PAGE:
OKLAHOMA CITY (AP) - Oklahoma City bombing conspirator Terry
Nichols says his hunger strike to demand a more fiber-rich diet in
prison has been somewhat successful.
Nichols says in a letter that the federal Supermax prison in
Florence, Colo., addressed his medical and religious needs but
"much more still needs to be done." He didn't provide specifics.
A message left for prison officials wasn't returned Saturday. His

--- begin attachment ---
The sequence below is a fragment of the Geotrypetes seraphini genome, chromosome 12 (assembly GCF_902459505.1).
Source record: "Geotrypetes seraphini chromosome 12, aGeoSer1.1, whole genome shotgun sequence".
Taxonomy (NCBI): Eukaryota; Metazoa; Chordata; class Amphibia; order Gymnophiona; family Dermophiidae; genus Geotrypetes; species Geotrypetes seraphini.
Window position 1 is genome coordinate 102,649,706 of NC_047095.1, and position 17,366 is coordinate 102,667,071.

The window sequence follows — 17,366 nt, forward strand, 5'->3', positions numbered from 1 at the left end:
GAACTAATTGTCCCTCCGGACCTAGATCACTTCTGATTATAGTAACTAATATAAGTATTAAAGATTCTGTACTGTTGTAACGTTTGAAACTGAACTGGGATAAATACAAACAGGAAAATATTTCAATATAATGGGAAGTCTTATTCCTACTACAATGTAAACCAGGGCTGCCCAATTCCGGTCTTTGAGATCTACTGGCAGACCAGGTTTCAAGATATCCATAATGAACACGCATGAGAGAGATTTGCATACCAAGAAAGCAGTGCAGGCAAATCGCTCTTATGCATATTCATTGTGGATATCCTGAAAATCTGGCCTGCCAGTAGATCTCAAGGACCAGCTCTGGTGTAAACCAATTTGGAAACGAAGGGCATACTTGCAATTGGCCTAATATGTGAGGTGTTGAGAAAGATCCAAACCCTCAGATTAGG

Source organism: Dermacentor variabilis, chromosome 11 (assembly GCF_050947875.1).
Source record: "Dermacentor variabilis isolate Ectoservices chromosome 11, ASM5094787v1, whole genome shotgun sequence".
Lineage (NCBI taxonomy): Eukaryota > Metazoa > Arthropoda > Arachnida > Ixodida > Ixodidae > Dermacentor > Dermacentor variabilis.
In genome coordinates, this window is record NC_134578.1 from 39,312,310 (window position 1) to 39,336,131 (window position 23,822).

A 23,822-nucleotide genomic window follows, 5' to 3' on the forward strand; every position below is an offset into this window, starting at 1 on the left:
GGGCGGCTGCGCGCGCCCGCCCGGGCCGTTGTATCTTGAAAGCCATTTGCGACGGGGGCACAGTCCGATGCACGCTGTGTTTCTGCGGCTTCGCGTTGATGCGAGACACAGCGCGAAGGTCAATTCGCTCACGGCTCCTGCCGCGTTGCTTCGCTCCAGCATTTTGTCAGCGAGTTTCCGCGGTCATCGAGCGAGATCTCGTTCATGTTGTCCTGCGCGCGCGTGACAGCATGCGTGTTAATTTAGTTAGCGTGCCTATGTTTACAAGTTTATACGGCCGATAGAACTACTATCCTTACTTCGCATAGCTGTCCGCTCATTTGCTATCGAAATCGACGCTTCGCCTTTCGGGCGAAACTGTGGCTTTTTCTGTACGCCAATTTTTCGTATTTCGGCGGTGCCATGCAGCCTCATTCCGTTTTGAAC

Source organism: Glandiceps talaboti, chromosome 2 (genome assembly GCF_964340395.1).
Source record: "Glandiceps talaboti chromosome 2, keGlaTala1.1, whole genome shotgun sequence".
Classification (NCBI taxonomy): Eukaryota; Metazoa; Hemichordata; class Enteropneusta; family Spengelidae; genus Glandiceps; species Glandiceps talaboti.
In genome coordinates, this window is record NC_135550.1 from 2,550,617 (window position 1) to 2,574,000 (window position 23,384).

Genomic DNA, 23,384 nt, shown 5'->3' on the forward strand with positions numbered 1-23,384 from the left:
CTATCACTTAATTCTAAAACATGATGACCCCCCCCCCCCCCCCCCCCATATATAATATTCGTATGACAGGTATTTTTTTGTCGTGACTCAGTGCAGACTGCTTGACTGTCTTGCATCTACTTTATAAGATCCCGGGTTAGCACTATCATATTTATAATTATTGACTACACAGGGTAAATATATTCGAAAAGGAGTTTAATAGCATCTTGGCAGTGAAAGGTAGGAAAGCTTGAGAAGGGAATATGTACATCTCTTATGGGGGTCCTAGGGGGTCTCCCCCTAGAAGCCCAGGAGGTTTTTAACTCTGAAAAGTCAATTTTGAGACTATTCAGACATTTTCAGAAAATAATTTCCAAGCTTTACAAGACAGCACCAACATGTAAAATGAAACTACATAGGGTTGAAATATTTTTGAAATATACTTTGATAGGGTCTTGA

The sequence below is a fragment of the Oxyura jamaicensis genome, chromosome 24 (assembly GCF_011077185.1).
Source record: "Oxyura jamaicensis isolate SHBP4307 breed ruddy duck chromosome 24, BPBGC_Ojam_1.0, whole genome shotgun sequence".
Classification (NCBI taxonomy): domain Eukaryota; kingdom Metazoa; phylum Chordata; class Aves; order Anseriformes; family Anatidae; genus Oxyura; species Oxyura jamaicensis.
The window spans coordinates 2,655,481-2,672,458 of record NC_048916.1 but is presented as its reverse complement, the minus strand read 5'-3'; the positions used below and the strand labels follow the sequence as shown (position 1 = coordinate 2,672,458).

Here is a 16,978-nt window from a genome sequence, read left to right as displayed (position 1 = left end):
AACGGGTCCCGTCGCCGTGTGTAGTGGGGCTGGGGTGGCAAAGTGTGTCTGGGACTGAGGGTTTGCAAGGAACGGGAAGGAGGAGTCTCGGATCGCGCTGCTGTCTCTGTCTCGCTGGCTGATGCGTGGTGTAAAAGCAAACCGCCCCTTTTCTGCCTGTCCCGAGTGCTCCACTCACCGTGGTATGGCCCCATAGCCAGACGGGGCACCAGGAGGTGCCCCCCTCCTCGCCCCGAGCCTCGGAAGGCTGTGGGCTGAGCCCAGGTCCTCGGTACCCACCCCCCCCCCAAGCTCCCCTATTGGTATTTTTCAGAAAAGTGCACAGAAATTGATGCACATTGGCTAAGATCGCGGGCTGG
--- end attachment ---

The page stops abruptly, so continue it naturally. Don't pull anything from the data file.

protest began Feb. 5.
The Oklahoman newspaper reports Nichols wrote the March 4 letter
to a local woman whose two grandsons were among 168 people killed
in the 1995 federal building bombing. They've exchanged letters
since his 2004 trial.
Nichols has filed a lawsuit that argues the lack of available
whole grains and fresh produce harms his health and violates his
religious beliefs, causing him to "sin against God."
Viewers with disabilities can get assistance accessing this station's FCC Public Inspection File by contacting the station with the information listed below. Questions or concerns relating to the accessibility of the FCC's online public file system should be directed to the FCC at 888-225-5322, 888-835-5322 (TTY), or email@example.com.